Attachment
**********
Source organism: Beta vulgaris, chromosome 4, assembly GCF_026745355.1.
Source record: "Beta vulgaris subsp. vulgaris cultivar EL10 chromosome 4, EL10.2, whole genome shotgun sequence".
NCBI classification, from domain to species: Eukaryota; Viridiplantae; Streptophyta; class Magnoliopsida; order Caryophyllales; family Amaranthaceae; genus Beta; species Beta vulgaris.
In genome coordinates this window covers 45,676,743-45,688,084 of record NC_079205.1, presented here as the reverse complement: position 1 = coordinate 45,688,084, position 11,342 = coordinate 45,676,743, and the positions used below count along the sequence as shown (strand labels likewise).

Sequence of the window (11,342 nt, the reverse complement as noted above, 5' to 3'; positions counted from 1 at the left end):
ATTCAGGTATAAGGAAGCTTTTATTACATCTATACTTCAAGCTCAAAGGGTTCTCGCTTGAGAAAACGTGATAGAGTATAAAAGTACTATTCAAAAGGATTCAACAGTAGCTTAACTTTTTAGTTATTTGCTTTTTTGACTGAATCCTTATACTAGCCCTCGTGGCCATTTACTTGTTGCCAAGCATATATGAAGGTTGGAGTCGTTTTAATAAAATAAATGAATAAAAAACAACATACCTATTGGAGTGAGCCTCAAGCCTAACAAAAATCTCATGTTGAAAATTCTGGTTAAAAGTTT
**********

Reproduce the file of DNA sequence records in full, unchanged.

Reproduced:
Source organism: Beta vulgaris, chromosome 4, assembly GCF_026745355.1.
Source record: "Beta vulgaris subsp. vulgaris cultivar EL10 chromosome 4, EL10.2, whole genome shotgun sequence".
NCBI classification, from domain to species: Eukaryota; Viridiplantae; Streptophyta; class Magnoliopsida; order Caryophyllales; family Amaranthaceae; genus Beta; species Beta vulgaris.
In genome coordinates this window covers 45,676,743-45,688,084 of record NC_079205.1, presented here as the reverse complement: position 1 = coordinate 45,688,084, position 11,342 = coordinate 45,676,743, and the positions used below count along the sequence as shown (strand labels likewise).

Sequence of the window (11,342 nt, the reverse complement as noted above, 5' to 3'; positions counted from 1 at the left end):
ATTCAGGTATAAGGAAGCTTTTATTACATCTATACTTCAAGCTCAAAGGGTTCTCGCTTGAGAAAACGTGATAGAGTATAAAAGTACTATTCAAAAGGATTCAACAGTAGCTTAACTTTTTAGTTATTTGCTTTTTTGACTGAATCCTTATACTAGCCCTCGTGGCCATTTACTTGTTGCCAAGCATATATGAAGGTTGGAGTCGTTTTAATAAAATAAATGAATAAAAAACAACATACCTATTGGAGTGAGCCTCAAGCCTAACAAAAATCTCATGTTGAAAATTCTGGTTAAAAGTTT